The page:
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(NECN: Scot Yount - Newbury, Mass.) "This has changed our perspective of the landscape forever," said a dejected Greg Sawyer, who has lived in this neighborhood his entire life.
The sting of the wrecking ball is hard to bear.
"We are just watching it come down and go into dumpsters, and get carted away and we don't know what we are doing," said Catherine Batchelder, whose home has already been demolished.
This home has been here for 50 years, survived The Blizzard of '78. The one next door demolished Thursday, had been here for 40 years.
"While we always knew we had houses right on the ocean, none of us ever thought we would lose them," said Batchelder.
It brings the total of homes here that have fallen victim to the bout of recent winter storms to six.
"Because they won't let us replace the primary dune, we are back to this," said Cheryl Comeau, who's family built here in the '70s.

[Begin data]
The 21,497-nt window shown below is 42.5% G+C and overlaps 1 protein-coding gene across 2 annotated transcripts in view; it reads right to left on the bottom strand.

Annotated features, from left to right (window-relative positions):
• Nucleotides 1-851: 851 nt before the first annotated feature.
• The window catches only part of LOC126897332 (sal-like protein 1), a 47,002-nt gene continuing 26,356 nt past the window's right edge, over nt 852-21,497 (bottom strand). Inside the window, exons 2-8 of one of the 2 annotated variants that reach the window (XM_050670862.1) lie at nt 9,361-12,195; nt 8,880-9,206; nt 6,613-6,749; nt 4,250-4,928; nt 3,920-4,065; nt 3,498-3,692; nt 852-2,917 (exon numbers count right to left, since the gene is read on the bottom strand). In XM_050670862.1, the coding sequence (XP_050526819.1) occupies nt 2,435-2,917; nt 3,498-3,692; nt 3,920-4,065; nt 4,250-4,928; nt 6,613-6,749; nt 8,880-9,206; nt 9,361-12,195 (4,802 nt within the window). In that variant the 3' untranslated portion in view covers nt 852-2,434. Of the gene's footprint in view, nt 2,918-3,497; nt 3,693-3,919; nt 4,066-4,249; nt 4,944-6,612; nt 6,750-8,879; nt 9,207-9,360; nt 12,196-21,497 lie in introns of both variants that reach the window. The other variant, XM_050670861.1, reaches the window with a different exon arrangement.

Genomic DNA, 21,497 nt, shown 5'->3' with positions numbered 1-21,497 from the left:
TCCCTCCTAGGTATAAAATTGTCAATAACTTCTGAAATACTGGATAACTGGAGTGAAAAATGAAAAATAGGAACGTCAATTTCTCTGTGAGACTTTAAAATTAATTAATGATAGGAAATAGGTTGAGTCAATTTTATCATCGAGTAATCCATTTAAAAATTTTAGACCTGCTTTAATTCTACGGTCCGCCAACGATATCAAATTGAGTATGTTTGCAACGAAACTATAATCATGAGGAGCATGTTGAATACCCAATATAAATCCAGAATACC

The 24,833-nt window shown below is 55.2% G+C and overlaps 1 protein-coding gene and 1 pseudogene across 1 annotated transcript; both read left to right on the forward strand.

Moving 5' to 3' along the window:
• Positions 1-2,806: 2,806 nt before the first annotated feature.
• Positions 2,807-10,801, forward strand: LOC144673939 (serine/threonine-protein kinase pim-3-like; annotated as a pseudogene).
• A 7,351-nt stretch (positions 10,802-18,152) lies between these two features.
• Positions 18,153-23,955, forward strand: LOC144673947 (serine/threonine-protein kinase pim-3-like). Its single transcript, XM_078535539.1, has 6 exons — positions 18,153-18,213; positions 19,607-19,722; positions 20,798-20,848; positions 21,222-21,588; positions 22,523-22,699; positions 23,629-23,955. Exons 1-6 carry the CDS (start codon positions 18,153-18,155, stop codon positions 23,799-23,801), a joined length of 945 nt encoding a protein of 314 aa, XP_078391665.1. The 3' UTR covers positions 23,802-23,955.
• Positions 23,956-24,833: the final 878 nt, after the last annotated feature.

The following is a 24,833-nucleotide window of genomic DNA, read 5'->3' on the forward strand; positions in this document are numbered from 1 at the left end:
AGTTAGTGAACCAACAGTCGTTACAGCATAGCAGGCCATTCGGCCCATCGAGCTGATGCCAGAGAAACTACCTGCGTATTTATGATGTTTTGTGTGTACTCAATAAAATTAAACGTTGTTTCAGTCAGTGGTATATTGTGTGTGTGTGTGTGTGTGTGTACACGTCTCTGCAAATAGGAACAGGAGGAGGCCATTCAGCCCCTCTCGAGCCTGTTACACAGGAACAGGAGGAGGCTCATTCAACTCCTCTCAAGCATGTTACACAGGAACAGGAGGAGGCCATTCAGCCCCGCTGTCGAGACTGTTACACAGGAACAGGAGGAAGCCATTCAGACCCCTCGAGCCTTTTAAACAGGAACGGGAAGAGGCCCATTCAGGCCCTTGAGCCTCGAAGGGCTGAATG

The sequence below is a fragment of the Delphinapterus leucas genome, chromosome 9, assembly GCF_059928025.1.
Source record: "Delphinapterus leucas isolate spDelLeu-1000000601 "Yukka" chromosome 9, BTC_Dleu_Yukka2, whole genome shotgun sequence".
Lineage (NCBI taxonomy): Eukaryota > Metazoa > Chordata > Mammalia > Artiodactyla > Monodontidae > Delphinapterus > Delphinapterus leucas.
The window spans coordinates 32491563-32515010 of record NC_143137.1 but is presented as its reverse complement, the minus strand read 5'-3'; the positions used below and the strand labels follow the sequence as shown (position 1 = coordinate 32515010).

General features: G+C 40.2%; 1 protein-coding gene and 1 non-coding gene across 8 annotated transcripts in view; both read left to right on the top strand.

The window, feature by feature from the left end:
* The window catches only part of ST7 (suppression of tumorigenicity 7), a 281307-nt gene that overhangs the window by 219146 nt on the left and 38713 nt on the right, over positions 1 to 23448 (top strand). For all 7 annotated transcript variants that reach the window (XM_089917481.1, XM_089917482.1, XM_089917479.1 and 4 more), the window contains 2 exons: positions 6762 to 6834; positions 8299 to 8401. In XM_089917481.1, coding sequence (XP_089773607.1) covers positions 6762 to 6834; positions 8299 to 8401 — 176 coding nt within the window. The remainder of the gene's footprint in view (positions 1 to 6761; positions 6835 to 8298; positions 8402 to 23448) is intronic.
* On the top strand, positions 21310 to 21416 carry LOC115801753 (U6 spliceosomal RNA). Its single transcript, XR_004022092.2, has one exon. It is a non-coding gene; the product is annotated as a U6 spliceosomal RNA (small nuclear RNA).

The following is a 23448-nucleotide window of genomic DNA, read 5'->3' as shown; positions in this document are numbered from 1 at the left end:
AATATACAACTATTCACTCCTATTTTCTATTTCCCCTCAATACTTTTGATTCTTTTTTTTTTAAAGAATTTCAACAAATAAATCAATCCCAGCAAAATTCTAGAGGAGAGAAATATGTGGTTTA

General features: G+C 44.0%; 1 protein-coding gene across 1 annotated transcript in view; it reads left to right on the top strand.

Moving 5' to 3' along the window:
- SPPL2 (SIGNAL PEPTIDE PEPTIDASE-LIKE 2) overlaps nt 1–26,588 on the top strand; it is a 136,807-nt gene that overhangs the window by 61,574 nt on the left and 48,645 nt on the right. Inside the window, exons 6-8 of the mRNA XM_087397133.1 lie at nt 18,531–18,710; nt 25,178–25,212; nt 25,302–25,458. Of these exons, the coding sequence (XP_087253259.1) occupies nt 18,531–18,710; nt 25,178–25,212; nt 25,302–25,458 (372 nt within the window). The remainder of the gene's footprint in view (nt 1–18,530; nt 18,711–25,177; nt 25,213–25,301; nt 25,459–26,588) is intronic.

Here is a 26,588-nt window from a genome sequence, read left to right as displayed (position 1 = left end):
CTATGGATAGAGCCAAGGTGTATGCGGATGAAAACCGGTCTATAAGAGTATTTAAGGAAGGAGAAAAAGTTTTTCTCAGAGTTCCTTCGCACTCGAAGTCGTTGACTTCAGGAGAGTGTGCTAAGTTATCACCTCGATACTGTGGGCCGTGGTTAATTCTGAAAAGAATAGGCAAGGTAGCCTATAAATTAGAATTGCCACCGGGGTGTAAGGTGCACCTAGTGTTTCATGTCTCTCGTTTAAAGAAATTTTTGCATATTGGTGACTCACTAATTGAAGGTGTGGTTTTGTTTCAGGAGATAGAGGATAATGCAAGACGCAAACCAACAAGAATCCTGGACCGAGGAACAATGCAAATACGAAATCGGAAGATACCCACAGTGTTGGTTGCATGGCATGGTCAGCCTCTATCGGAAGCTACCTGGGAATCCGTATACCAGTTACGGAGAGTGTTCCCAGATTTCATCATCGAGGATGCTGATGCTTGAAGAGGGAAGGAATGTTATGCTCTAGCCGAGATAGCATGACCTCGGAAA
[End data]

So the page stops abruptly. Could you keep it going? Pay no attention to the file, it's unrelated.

Comeau's family home, a year-rounder, is just feet away from the last two to be destroyed.
Homeowners have been mired in a legal quagmire trying to save the beach front and their homes that didn't exist at the time of The Blizzard of record.
"We had one in '78 that did almost very similar damage to what we have right now, and because we didn't have our hands tied behind our backs, we were able to restore the primary dune, the entire length of the beach, and it lasted 28 years," said Comeau.
Environmental regulations have tightened and that has meant little could be done to save the dunes that once hid the ocean from these homes.
"If we had been allowed to scrape the sand back up and protect the homes, like we wanted to, this would have, I believe would have been avoided," said Sawyer.
Cheryl's family has lost their occupancy for now, and it could get worse.
"As far as future storms, there is one coming Tuesday, that could do us in, if we don't get more protection down there," said Cheryl's mother, Nancy Jones.